icon-    folder.gif   Conference Reports for NATAP  
  International AIDS Conference
Durban, South Africa
July 18-22 2016
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Love with HIV: a latent class analysis of intimate relationships among women living with HIV enrolled in Canada's largest multisite community-based research study...."Nearly half of Canadian WLWH were not in relationships"
  Reported by Jules Levin
Durban 2016 July 18-22
from Jules: Take a look at Table 2 where you will see depression & stigma are preset in around 50% of all women; viral load undetectable in about 80%. How many people tell me - oh HIV is under control today, its not a problem, tell this to HIV men & women who are unable to form relationships & suffer with the stigma & depression associated with having HIV !
47% no relationship
9% relationship without love
short-term casual 16%
long-term unhappy 7%
long term happy 22%



Allison Carter
A. Carter1,2, S. Greene3, C. Hankins4, L.A. Brotto5, D. Money5,6, M. Kestler7, S. Patterson1,2, N. O'Brien8, K. Salters1,2, E. Ding1, K. Webster2, V. Nicholson2, M. Sanchez9, M. Desbiens10, D. Dubuc8, S.Y. Lin1,2, R.S. Hogg1,2, A. de Pokomandy8, M.R. Loutfy10, A. Kaida2, CHIWOS Research Team
1British Columbia Centre for Excellence in HIV/AIDS, Vancouver, Canada, 2Simon Fraser University, Burnaby, Canada, 3McMaster University, Hamilton, Canada, 4University of Amsterdam, Amsterdam, Netherlands, 5University of British Columbia, Department of Obstetrics and Gynecology, Faculty of Medicine, Canada, 6BC Women's Hospital and Health Centre, Women's Health Research Institute, Vancouver, Canada, 7University of British Columbia, Division of AIDS, Department of Medicine, Vancouver, Canada, 8McGill University Health Centre, Montreal, Canada, 9ViVA, Positive Living Society of BC, Vancouver, Canada, 10Women's College Research Institute, Toronto, Canada
Background: Quantitative studies traditionally reduce relationships to single-item variables and investigate sexual risk-taking. To broaden understanding of relationships and sexuality, we characterized types of intimate relationships among women living with HIV (WLWH) using multiple measures and examined differences in affection and associated psychosocial characteristics.
Methods: Using a critical feminist approach, we analyzed questionnaire data for 1,335 WLWH (≥16 years) in the multi-site, community-based Canadian HIV Women''s Sexual and Reproductive Health Cohort Study. We conducted latent class analysis, incorporating eight indicators: marital status, duration, sex with regular partner in past 6-months, physical intimacy, emotional closeness, relationship power, exclusivity, and couple HIV-serostatus. We assessed construct validity by examining prevalence of affection (''Someone to love and make you feel wanted''), and identified covariates using multinomial logistic regression.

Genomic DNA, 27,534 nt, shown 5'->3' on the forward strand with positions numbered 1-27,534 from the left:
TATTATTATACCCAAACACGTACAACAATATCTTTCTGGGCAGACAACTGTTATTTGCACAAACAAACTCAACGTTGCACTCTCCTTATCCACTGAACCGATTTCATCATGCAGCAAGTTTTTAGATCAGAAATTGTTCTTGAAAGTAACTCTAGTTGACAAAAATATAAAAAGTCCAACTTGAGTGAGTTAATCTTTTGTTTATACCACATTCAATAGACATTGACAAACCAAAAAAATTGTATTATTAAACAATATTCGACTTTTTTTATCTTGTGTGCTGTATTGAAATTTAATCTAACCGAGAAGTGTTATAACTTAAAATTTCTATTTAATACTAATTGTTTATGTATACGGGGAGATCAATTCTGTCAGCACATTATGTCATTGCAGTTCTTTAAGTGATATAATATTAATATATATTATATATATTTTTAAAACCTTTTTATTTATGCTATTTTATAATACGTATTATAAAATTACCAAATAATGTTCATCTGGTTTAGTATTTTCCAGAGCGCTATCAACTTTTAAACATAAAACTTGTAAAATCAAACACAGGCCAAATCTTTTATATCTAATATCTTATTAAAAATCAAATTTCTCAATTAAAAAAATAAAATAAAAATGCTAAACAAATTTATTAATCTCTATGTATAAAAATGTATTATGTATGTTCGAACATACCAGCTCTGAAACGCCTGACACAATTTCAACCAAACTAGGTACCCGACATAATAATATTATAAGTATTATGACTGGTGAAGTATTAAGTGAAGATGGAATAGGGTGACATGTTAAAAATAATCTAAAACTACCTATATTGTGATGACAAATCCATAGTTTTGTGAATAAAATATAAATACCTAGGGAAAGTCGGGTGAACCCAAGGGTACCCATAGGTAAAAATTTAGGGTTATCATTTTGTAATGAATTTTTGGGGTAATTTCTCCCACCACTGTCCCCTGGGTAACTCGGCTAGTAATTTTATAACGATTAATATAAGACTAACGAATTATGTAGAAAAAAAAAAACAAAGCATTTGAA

We delineated 5 latent classes:
no relationship (47%), relationship without sex (9%), and three types of sexual relationships-short-term/casual (16%), long-term/unhappy (7%), and long-term/happy (22%). Women in the latter two classes had high probabilities of reporting an exclusive married/common-law/living-apart relationship of ≥3-years duration relative to women in short-term/casual relationships, yet they diverged on contentment with physical intimacy (44%-unhappy vs. 97%-happy), emotional closeness (24% vs. 86%), power (43% vs. 82%), and couple HIV-serodiscordance (59% vs. 71%).
Affection was most prevalent in long-term/happy relationships (64%) and relationships without sex (48%), compared to long-term/unhappy (39%), short-term/casual (37%), and no relationship (23%)(p< 0.0001).
Relative to no relationship: women >50-years were less likely to be in any relationship; women reporting sex work [AOR:3.03(95%CI:1.64,5.61)] and violence [6.64(3.33,13.26)] were more likely to be in short-term/casual relationships; women without depression [2.90(2.04,4.12)] were more likely to be in long-term/happy relationships. No differences by gender, sexual orientation, or ethnicity were observed.
Conclusions: Nearly half of Canadian WLWH were not in relationships. Women''s relationships were heterogeneous, though HIV-serodiscordance was common and one-fifth reported long-term/happy and loving sexually active relationships. Sex, however, did not equate with affection, and relationships without sex had higher levels of love than some sexual relationships. A nuanced focus on promoting healthy relationships may offer a more comprehensive approach to supporting women''s sexual well-being, particularly among older WLWH and those with experiences of sex work, violence, and depression.